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“Racism”: What’s in a Name?

In one of Shakespeare’s most famous quotations, Juliet asks Romeo “what’s in a name”?  Indeed, name-calling is a meaningless and artificial convention, attendant to children who quote the verse “… names will never hurt me.” But they can and are meant to, not physically, but psychologically.

Today’s America has become consumed with a set of “names” that are so commonplace that they practically define the entire social mores, including the academy, entertainment, the media, and local and federal governments. “Liberty,” the dominant creed from the Founding until recently, has been replaced by a category of idioms that translate simple nouns into dynamic and aggressive worldviews. Sex and race, especially, become “isms,” which elevates them into ideologies, replete with comprehensive interpretations and explanations of humanity since time began. Enemies are targeted and assaulted but without weapons. These targets are equally comprehensive, to embrace enemy colors, “white” privilege or supremacy, favored colors, “black” and all other “people of color,” against a whole gender (masculine), for protected genders, LGBT, or no genders at all, “trans” people. Entire social and physical disciplines, history and biology, disappear or are ignored. An overwhelming “feminist” ideology arises, but without a counter “masculinist,” which doesn’t exist but is seen as pervasive.

Today’s America, therefore, is assaulted from within. The existential enemy, as in 1776 and 1861, is internal. The country has not been invaded by an army since 1812 and there is little prospect of Chinese soldiers storming the Pentagon. Illegal immigration may challenge the fabric of society, but this, too, is not armed and, thus, is also sociological.

The word “racism” has no common definition and, like terrorism, is colloquial: you will know it when you see it. Like “white supremacy,” its very dominance does not require analysis, it is just there. Like terrorism, its content is seen as inherently evil. Bombing cities from the sky is war, flying into buildings is something else.

What’s in a name?

As a word, racism is expansive enough to cover all sins. It is completely modern, first used to describe the Nazis in the 1930s, but is now in “occupation” of American soil. Distinctions are excluded. While there may just be a slight difference between gassing six million Jews and using the “N” word, President Trump is routinely compared to Hitler (one doubts if the Fuhrer would have a Jewish son-in-law, nor is Trump about to invade France).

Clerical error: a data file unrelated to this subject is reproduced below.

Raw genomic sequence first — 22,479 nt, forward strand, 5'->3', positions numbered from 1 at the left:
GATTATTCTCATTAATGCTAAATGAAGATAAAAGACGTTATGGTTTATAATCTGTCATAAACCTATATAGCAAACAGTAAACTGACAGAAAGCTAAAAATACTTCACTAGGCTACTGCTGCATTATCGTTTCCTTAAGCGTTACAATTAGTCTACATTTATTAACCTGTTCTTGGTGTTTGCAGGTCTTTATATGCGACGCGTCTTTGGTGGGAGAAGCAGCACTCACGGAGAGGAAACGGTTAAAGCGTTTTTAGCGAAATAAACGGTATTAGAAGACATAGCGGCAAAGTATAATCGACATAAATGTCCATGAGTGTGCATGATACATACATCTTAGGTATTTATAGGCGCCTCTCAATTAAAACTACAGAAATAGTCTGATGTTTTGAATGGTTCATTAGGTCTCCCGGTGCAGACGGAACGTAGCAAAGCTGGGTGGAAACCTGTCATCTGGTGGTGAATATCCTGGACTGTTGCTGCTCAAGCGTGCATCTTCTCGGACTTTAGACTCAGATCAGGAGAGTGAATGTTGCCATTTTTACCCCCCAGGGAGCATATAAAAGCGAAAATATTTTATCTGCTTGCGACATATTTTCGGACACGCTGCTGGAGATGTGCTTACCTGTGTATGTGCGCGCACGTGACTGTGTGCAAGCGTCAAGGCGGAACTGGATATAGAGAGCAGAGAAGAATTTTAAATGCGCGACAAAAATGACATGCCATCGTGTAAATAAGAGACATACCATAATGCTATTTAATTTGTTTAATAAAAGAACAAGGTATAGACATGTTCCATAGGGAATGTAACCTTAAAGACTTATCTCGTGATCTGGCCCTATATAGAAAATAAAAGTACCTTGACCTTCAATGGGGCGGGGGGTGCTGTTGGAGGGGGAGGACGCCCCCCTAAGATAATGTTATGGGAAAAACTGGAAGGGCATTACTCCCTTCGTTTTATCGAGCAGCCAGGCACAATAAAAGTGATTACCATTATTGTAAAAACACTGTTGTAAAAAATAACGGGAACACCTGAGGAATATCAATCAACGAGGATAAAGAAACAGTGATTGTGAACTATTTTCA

From where do such ridiculous oxymorons derive, and why do they absorb such an advanced society as this one? Racism is now almost a universally accepted identification of a country once called the “land of the free.” There are, of course, contradictions in all societal metaphors, but the essence of each depends on what is believed. Today, racism has replaced liberty.

The extent of the penetration of this idea can be found the moment one awakes. A casual read of a popular morning newspaper (unnamed to protect the guilty) finds racism the dominate note of everyday life. One columnist wrote on classical literature, condemning its wholesale avoidance of contemporary American shortcomings. Her conclusion was to urge readers, of Socrates to Aquinas, to find “ancient racism and sexism … as topics to be explored thoughtfully than mindlessly celebrated.” In other words, the classics are not classical but are judged on how they satisfy CNN or Madonna. 

Another, the next day, wrote on feminism and the upcoming midterm elections, examining that “suburban women do not like racist, sexist speech. I will tiptoe out further to say it’s weird  that racist, sexist speech would not also bother male voters” (implying that they don’t even recognize it).

The overwhelming goal of a liberal culture, (assuming the U.S. is one) is toward a “color-free” society.  As Martin Luther King said so eloquently years ago, people should be judged by the “content of their character” and not the color of their skin. It seems as though color is critical to different groups – from the Ku Klux Klan to Black Lives Matter – which seems to challenge King’s essential point.

Color has always been an inaccurate, and thereby explosive, identification. All sides are guilty. The “yellow peril” against Chinese immigration in the nineteenth century, the identification of native Indians as “red” (and the Washington football team) are just cases in point. There are no yellow or red people. White, Black, Red, Yellow all mock human content and are the very origins of stereotyping. 

To meet King’s great goal, we should emphasize content over color. That means: how do people behave? Do they give to others what they have or do they take what others have? Are they stable? Do they obey the law? Do they respect their neighbors, families, and friends? Do they forgive their enemies? Do they plan, do they pray? Etc.

Keeping slogans and nametags will only worsen the issue; it’s called “bumper sticker” thought. Names are also “lightning rods,” deflecting all that comes at them. They also suffocate analysis, remove responsibility, and blame the rest of the world, from Scandinavia to Argentina to Detroit.

Stop the name-calling. To quote Shakespeare, again, it’s “full of sound and fury, signifying nothing.”


Please note that the views expressed by our faculty, research fellows, students, alumni, and guest lecturers do not necessarily reflect the views of The Institute of World Politics.